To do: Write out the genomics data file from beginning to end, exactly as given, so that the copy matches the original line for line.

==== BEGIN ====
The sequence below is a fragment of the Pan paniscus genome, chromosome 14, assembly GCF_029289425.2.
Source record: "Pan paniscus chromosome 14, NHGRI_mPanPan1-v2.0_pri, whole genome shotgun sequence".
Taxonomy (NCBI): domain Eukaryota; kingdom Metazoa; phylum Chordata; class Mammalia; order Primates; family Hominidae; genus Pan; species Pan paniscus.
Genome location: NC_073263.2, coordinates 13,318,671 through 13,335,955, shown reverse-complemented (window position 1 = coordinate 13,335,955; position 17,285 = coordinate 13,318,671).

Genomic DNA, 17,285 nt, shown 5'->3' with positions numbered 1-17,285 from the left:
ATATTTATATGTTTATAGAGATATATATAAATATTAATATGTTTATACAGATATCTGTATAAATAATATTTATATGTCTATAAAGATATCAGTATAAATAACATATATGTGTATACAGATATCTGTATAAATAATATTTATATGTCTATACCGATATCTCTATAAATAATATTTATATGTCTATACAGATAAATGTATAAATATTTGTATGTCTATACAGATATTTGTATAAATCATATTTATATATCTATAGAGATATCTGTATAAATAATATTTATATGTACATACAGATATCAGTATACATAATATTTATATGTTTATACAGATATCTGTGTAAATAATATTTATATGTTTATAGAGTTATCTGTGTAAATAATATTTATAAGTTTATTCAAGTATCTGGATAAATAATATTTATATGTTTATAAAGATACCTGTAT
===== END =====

The sequence below is a fragment of the Pan paniscus genome, chromosome 14, assembly GCF_029289425.2.
Source record: "Pan paniscus chromosome 14, NHGRI_mPanPan1-v2.0_pri, whole genome shotgun sequence".
Taxonomy (NCBI): domain Eukaryota; kingdom Metazoa; phylum Chordata; class Mammalia; order Primates; family Hominidae; genus Pan; species Pan paniscus.
Genome location: NC_073263.2, coordinates 13,318,671 through 13,335,955, shown reverse-complemented (window position 1 = coordinate 13,335,955; position 17,285 = coordinate 13,318,671).

Genomic DNA, 17,285 nt, shown 5'->3' with positions numbered 1-17,285 from the left:
ATATTTATATGTTTATAGAGATATATATAAATATTAATATGTTTATACAGATATCTGTATAAATAATATTTATATGTCTATAAAGATATCAGTATAAATAACATATATGTGTATACAGATATCTGTATAAATAATATTTATATGTCTATACCGATATCTCTATAAATAATATTTATATGTCTATACAGATAAATGTATAAATATTTGTATGTCTATACAGATATTTGTATAAATCATATTTATATATCTATAGAGATATCTGTATAAATAATATTTATATGTACATACAGATATCAGTATACATAATATTTATATGTTTATACAGATATCTGTGTAAATAATATTTATATGTTTATAGAGTTATCTGTGTAAATAATATTTATAAGTTTATTCAAGTATCTGGATAAATAATATTTATATGTTTATAAAGATACCTGTAT